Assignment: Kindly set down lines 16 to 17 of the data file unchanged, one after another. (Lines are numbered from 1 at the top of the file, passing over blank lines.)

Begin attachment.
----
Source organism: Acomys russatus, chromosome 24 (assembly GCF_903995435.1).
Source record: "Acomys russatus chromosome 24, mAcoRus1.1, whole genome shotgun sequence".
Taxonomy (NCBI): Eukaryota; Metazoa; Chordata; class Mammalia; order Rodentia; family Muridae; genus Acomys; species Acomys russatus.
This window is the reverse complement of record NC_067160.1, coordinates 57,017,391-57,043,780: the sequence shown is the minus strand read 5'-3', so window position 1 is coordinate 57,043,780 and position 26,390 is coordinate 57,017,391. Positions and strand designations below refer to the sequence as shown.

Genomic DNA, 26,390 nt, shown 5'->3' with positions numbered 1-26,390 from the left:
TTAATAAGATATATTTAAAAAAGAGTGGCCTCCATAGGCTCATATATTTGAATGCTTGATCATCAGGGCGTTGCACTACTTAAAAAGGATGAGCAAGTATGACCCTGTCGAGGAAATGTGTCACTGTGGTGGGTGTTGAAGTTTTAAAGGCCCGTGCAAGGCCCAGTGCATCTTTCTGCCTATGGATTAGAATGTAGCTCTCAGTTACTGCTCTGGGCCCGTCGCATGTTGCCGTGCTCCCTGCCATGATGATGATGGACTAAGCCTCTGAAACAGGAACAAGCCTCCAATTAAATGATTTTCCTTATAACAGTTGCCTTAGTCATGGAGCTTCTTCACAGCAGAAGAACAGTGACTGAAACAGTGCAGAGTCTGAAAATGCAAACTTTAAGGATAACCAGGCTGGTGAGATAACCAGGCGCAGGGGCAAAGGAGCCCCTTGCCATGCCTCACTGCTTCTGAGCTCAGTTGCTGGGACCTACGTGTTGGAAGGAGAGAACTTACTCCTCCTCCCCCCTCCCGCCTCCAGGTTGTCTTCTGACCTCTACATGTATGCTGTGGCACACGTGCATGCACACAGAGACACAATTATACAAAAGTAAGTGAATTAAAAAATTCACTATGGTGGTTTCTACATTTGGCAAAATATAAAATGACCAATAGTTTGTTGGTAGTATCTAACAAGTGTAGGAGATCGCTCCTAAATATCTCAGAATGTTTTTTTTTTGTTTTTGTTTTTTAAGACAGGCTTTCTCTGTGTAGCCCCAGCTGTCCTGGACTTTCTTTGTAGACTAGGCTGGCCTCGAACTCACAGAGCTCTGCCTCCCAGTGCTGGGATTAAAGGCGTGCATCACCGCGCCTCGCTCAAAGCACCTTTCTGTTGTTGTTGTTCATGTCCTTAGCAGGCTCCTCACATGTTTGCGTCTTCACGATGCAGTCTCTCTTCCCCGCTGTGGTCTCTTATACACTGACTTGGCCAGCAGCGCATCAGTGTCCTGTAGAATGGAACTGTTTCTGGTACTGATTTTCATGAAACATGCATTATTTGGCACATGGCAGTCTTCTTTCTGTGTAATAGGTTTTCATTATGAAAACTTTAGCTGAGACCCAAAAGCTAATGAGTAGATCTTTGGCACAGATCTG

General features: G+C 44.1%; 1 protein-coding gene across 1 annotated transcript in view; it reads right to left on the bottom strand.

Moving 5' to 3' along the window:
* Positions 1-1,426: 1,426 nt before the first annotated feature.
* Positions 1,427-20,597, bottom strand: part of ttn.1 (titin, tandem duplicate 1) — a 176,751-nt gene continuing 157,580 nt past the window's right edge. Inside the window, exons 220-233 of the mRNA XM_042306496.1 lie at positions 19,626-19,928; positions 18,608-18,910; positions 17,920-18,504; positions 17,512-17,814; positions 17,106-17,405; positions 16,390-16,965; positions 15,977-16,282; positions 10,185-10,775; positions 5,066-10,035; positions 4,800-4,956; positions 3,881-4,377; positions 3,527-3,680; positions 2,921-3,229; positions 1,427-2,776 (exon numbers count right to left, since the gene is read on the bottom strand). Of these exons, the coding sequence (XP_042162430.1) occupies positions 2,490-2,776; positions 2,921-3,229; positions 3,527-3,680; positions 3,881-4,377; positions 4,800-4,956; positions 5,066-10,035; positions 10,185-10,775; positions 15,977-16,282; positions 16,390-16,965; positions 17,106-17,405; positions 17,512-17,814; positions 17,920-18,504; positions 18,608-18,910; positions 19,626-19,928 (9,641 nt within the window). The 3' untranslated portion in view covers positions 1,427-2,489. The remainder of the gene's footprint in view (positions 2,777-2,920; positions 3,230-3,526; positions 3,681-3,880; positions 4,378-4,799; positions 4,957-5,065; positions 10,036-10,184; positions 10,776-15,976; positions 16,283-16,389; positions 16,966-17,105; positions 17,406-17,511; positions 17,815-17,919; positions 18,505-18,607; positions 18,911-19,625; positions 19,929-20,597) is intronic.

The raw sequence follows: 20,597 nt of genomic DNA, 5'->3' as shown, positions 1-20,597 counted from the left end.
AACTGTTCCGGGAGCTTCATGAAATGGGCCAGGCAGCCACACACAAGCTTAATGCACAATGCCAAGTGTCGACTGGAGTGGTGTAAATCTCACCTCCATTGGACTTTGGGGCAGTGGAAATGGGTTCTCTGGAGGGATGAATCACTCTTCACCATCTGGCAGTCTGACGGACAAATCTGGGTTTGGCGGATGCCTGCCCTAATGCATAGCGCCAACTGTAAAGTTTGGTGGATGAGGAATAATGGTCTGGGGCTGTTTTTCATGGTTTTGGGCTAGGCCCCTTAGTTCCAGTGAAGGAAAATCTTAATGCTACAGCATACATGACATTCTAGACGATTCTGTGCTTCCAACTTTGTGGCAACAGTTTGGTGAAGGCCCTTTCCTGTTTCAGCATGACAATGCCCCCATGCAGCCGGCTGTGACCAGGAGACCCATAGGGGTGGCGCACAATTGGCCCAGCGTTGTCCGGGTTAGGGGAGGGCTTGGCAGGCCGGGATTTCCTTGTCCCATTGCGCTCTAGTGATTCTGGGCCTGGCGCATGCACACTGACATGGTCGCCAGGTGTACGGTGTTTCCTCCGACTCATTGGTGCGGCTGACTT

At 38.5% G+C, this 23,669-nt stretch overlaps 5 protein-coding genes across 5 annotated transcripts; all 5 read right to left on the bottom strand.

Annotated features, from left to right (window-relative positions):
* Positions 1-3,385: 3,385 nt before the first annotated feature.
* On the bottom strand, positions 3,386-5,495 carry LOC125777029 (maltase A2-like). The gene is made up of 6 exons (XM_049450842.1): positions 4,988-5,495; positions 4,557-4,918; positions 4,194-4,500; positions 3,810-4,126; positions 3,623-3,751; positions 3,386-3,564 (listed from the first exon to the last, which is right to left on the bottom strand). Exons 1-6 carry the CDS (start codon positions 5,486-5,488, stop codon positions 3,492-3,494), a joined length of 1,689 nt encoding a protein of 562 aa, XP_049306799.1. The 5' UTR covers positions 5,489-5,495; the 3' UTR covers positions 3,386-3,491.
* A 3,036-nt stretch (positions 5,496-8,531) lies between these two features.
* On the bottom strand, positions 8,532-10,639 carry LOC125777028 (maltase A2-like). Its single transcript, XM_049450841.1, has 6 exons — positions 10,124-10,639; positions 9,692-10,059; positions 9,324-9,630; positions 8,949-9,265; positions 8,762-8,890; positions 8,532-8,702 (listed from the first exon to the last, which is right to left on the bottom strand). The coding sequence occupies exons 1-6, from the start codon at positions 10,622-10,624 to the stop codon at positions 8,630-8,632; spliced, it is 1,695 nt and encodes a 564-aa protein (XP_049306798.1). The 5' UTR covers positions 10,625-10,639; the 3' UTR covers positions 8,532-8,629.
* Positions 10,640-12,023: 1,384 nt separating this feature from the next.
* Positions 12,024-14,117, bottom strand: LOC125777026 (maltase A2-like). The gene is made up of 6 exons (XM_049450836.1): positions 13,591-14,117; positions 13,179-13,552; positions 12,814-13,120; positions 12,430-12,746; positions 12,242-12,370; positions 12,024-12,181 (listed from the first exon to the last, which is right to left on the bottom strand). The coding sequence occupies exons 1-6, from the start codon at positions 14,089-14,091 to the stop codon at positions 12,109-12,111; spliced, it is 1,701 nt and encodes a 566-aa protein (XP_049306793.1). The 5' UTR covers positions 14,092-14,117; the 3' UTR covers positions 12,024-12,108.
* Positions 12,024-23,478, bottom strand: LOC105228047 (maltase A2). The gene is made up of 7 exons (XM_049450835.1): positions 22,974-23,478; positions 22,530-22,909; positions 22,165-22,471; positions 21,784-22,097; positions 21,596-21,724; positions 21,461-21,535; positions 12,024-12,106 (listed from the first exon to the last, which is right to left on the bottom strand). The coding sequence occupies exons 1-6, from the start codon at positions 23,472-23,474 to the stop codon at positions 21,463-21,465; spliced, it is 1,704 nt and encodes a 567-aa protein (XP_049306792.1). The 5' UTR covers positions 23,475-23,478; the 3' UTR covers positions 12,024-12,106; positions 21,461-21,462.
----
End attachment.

* On the bottom strand, positions 3,386-5,495 carry LOC125777029 (maltase A2-like). The gene is made up of 6 exons (XM_049450842.1): positions 4,988-5,495; positions 4,557-4,918; positions 4,194-4,500; positions 3,810-4,126; positions 3,623-3,751; positions 3,386-3,564 (listed from the first exon to the last, which is right to left on the bottom strand). Exons 1-6 carry the CDS (start codon positions 5,486-5,488, stop codon positions 3,492-3,494), a joined length of 1,689 nt encoding a protein of 562 aa, XP_049306799.1. The 5' UTR covers positions 5,489-5,495; the 3' UTR covers positions 3,386-3,491.
* A 3,036-nt stretch (positions 5,496-8,531) lies between these two features.